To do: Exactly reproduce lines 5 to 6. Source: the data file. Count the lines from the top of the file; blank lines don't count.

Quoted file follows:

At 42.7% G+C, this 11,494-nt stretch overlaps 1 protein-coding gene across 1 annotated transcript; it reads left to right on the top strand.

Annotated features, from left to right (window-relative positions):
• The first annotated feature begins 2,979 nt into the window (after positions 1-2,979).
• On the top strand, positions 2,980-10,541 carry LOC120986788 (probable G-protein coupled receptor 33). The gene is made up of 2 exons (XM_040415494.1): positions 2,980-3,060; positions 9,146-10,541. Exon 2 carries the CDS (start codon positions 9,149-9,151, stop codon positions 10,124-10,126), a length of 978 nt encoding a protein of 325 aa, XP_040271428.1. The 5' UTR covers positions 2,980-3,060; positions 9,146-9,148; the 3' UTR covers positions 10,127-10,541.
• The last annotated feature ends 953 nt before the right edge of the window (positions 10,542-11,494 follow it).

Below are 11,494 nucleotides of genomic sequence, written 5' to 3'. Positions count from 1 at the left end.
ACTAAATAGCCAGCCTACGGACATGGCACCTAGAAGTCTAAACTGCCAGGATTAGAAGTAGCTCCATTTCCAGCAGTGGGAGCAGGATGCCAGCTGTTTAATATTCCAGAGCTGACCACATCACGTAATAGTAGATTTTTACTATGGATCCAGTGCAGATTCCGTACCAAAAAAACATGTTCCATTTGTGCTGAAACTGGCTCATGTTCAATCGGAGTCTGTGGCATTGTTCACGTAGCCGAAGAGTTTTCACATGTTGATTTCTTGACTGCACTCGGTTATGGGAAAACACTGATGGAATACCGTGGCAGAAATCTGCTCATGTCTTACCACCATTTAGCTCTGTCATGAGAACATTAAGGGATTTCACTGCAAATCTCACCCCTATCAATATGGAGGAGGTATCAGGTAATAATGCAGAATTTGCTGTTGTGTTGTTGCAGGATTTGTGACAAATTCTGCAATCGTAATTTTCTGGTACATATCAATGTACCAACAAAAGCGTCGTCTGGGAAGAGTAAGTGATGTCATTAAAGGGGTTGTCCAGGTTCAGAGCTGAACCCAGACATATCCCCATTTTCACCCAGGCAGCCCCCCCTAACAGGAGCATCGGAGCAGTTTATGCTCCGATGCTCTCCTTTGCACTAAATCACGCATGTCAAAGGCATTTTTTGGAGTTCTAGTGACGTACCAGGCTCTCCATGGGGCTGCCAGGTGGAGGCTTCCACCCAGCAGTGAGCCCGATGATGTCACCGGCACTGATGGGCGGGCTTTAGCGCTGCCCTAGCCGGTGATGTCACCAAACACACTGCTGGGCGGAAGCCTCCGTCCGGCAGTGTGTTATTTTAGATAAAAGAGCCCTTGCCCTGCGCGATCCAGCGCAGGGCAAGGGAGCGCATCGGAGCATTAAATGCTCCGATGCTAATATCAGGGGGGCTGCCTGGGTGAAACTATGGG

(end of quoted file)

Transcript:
• The last annotated feature ends 953 nt before the right edge of the window (positions 10,542-11,494 follow it).

Below are 11,494 nucleotides of genomic sequence, written 5' to 3'. Positions count from 1 at the left end.